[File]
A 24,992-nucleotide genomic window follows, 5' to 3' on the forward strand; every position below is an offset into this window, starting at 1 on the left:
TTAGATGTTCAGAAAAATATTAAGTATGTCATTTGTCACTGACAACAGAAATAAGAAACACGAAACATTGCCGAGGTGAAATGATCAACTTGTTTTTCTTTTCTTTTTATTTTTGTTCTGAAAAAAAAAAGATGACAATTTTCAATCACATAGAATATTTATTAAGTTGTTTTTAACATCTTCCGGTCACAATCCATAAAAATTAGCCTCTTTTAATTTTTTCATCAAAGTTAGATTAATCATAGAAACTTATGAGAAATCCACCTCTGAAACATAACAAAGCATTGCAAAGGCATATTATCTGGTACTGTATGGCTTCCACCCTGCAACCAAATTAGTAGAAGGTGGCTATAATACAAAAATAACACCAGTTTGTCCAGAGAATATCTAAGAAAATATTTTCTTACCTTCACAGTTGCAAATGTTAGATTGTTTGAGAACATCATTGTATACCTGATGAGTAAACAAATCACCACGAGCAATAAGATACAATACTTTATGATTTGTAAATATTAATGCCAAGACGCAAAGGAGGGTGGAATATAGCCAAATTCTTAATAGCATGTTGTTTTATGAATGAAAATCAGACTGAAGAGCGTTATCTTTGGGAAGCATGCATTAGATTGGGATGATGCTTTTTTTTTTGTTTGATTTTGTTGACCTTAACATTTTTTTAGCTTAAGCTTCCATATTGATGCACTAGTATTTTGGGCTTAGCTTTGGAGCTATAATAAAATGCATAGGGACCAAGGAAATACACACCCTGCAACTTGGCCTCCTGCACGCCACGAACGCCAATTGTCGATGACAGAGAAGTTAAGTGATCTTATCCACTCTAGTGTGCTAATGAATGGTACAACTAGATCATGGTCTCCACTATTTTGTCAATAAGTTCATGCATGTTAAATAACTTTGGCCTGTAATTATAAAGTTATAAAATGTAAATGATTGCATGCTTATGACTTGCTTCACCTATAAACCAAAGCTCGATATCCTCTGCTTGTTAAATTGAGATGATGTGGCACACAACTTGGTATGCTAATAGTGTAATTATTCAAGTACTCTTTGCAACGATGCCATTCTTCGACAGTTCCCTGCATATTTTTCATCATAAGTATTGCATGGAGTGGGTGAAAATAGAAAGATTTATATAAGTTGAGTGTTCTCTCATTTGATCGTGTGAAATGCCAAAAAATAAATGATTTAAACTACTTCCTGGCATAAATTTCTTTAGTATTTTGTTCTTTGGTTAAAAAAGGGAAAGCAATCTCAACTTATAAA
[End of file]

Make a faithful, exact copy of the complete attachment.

A 24,992-nucleotide genomic window follows, 5' to 3' on the forward strand; every position below is an offset into this window, starting at 1 on the left:
TTAGATGTTCAGAAAAATATTAAGTATGTCATTTGTCACTGACAACAGAAATAAGAAACACGAAACATTGCCGAGGTGAAATGATCAACTTGTTTTTCTTTTCTTTTTATTTTTGTTCTGAAAAAAAAAAGATGACAATTTTCAATCACATAGAATATTTATTAAGTTGTTTTTAACATCTTCCGGTCACAATCCATAAAAATTAGCCTCTTTTAATTTTTTCATCAAAGTTAGATTAATCATAGAAACTTATGAGAAATCCACCTCTGAAACATAACAAAGCATTGCAAAGGCATATTATCTGGTACTGTATGGCTTCCACCCTGCAACCAAATTAGTAGAAGGTGGCTATAATACAAAAATAACACCAGTTTGTCCAGAGAATATCTAAGAAAATATTTTCTTACCTTCACAGTTGCAAATGTTAGATTGTTTGAGAACATCATTGTATACCTGATGAGTAAACAAATCACCACGAGCAATAAGATACAATACTTTATGATTTGTAAATATTAATGCCAAGACGCAAAGGAGGGTGGAATATAGCCAAATTCTTAATAGCATGTTGTTTTATGAATGAAAATCAGACTGAAGAGCGTTATCTTTGGGAAGCATGCATTAGATTGGGATGATGCTTTTTTTTTTGTTTGATTTTGTTGACCTTAACATTTTTTTAGCTTAAGCTTCCATATTGATGCACTAGTATTTTGGGCTTAGCTTTGGAGCTATAATAAAATGCATAGGGACCAAGGAAATACACACCCTGCAACTTGGCCTCCTGCACGCCACGAACGCCAATTGTCGATGACAGAGAAGTTAAGTGATCTTATCCACTCTAGTGTGCTAATGAATGGTACAACTAGATCATGGTCTCCACTATTTTGTCAATAAGTTCATGCATGTTAAATAACTTTGGCCTGTAATTATAAAGTTATAAAATGTAAATGATTGCATGCTTATGACTTGCTTCACCTATAAACCAAAGCTCGATATCCTCTGCTTGTTAAATTGAGATGATGTGGCACACAACTTGGTATGCTAATAGTGTAATTATTCAAGTACTCTTTGCAACGATGCCATTCTTCGACAGTTCCCTGCATATTTTTCATCATAAGTATTGCATGGAGTGGGTGAAAATAGAAAGATTTATATAAGTTGAGTGTTCTCTCATTTGATCGTGTGAAATGCCAAAAAATAAATGATTTAAACTACTTCCTGGCATAAATTTCTTTAGTATTTTGTTCTTTGGTTAAAAAAGGGAAAGCAATCTCAACTTATAAA